All stakeholders involved in the development, manufacture and/or commercialisation of medicinal products for human use, as well as patient groups, healthcare professionals and academia.
Period of consultation
From 27 February 2017 to 22 May 2017.
Objective of the consultation
According to Article 63(e) of Directive 2001/83/EC the Commission, in consultation with the Member States and the parties concerned, the Commission shall draw up and publish detailed guidance concerning the list of excipients which must feature on the labelling of medicinal products and the way in which these excipients must be indicated. The original Guidelines on excipients in the labelling and package leaflet of medicinal products for human use were adopted in 2003. These regulatory guidelines are part of Volume 2C of the Notice to Applicants. An amended version of the Guidelines have been prepared in order to reflect the development since publication of the original version. Opinions of the targeted stakeholders on this amended version are sought.
How to submit your contribution
Stakeholders are invited to comment on this consultation by 22 May 2017 at the latest. Responses should preferably be sent to sante-pharmaceuticals-B5@ec.europa.eu.
They can also be sent by post to Directorate-General for Health and Food Safety, Unit SANTE B/5, BE-1049 Brussels. The subject line of the letter or email should contain the reference "Targeted Public Consultation – Excipients Guidelines".
When submitting your response, please include your name and e-mail address and specify if you are responding as an individual or as a representative of an organisation. If you represent an organisation, please indicate its name and category (company/business; public authority (local, regional, national, international); NGO; patient organisation; other).
If you represent a company, please state whether it falls within the EU definition of a small and medium-sized enterprise (i.e. less than €50 million annual turnover and fewer than 250 employees).
If your organisation is registered in the Transparency Register, please indicate your Register ID number at the beginning of your contribution.
The consultation document
The consultation document can be downloaded here.
Responsible service: Directorate-General for Health and Food Safety - Unit B5 - Medicines: policy, authorisation and monitoring.
Any queries about the public consultation should be sent to this mailbox.
Protection of personal data
The policy on "protection of individuals with regard to the processing of personal data by the Community institutions" is based on Regulation (EC) N° 45/2001 of the European Parliament and of the Council of 18 December 2000. More information is available here.
Specific privacy statement
Contributions may be published on the Internet. It is important to read the specific privacy statement attached to this consultation for information on how your personal data and contribution will be dealt with.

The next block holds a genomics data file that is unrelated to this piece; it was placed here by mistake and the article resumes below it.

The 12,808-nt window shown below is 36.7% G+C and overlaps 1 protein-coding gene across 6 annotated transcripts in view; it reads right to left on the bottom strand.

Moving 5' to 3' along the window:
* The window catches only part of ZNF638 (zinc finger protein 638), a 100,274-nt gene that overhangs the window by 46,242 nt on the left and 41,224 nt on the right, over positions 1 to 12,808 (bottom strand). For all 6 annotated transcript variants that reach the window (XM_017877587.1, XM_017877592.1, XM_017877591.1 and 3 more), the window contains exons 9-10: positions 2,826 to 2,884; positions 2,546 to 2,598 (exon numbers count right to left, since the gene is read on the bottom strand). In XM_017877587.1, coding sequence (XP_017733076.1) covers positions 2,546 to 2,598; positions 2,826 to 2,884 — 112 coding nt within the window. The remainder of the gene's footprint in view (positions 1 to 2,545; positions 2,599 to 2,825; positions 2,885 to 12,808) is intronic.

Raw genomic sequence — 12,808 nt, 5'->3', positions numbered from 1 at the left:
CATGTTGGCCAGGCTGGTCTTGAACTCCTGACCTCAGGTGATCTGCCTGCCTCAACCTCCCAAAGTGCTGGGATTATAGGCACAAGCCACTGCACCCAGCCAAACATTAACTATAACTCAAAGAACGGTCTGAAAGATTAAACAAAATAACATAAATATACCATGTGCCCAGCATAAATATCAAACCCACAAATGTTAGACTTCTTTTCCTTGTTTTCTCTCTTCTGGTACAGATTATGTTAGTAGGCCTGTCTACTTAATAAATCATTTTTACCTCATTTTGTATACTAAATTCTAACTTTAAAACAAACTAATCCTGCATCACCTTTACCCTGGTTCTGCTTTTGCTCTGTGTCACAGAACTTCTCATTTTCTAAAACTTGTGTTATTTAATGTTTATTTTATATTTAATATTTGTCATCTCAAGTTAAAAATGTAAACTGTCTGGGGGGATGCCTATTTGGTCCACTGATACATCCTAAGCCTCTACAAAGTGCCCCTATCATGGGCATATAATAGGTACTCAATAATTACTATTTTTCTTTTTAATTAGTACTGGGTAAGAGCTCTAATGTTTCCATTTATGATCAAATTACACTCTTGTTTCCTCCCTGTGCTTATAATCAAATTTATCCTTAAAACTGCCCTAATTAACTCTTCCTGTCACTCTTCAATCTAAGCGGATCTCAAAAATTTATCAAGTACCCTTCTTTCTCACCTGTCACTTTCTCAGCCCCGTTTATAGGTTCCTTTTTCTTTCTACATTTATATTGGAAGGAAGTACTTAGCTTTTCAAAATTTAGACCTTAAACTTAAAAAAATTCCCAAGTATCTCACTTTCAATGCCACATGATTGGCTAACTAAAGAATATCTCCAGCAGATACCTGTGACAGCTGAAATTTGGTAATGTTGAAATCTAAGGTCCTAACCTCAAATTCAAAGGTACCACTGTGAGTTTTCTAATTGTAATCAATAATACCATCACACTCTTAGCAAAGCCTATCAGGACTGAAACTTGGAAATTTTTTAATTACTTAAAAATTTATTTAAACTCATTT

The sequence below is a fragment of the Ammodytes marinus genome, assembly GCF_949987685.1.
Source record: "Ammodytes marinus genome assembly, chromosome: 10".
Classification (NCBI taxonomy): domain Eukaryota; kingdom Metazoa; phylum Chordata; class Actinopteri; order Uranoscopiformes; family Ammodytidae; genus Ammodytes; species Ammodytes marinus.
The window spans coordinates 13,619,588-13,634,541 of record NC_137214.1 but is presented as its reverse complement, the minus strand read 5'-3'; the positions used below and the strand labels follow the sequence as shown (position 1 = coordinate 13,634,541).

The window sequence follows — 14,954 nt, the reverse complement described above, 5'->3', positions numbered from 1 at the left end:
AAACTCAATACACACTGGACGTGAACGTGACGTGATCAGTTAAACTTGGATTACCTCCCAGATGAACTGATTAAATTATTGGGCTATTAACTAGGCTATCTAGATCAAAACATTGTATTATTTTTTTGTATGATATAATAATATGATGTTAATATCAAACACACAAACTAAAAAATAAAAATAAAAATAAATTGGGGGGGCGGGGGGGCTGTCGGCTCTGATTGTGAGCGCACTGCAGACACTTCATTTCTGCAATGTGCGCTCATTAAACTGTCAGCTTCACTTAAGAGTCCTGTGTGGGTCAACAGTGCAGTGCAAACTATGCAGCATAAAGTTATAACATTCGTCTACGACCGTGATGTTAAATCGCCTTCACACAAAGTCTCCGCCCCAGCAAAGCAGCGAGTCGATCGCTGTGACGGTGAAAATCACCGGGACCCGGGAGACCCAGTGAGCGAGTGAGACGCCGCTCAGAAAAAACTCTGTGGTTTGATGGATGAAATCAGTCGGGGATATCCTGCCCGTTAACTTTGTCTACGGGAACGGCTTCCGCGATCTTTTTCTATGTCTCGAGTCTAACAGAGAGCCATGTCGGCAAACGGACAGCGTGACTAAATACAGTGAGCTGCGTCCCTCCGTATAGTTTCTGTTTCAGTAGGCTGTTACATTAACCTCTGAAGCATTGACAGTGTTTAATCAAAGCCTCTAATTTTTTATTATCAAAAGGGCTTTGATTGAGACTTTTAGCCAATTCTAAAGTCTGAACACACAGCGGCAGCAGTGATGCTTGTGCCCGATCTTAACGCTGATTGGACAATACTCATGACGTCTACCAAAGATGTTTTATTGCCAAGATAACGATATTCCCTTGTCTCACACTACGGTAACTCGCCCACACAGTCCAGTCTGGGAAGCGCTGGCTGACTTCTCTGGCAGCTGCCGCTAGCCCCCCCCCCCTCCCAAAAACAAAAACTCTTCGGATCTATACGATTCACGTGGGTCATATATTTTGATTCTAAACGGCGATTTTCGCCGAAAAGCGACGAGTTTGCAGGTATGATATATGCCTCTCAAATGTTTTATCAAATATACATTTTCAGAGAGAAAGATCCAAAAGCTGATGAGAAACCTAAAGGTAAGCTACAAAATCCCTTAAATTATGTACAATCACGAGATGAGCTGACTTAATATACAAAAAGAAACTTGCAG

- Legal framework governing medicinal products for human use in the EU
- Legal framework governing medicinal products for human use in the EU - Major developments
The EU legal framework for human medicines sets standards to ensure a high level of public health protection and the quality, safety and efficacy of authorised medicines. In addition, it promotes the functioning of the internal market, with measures to encourage innovation. It is based on the principle that a medicinal product requires a marketing authorisation by the competent authorities before being placed on the market.
50 years of pharmaceutical legislation
Much of the impetus behind the adoption of the legal framework stemmed from the determination to prevent a recurrence of the thalidomide disaster of the late 1950s, when thousands of babies were born with limb deformities as a result of their mothers taking a medicinal product during pregnancy.
This experience, which shook public health authorities and the general public, made it clear that to safeguard public health, no medicinal product must ever again be marketed without prior authorisation.
Since then, a large body of legislation has been developed around this principle, with the progressive harmonisation of requirements for the granting of marketing authorisation, and post-marketing monitoring, implemented across the entire European Economic Area (EEA).
In the EU, a medicinal product for human use may be authorised either by the European Commission through the centralised procedure or by national competent authorities through a mutual recognition, decentralised or national procedure:
European Medicines Agency (EMA)
National competent authorities
EU countries concerned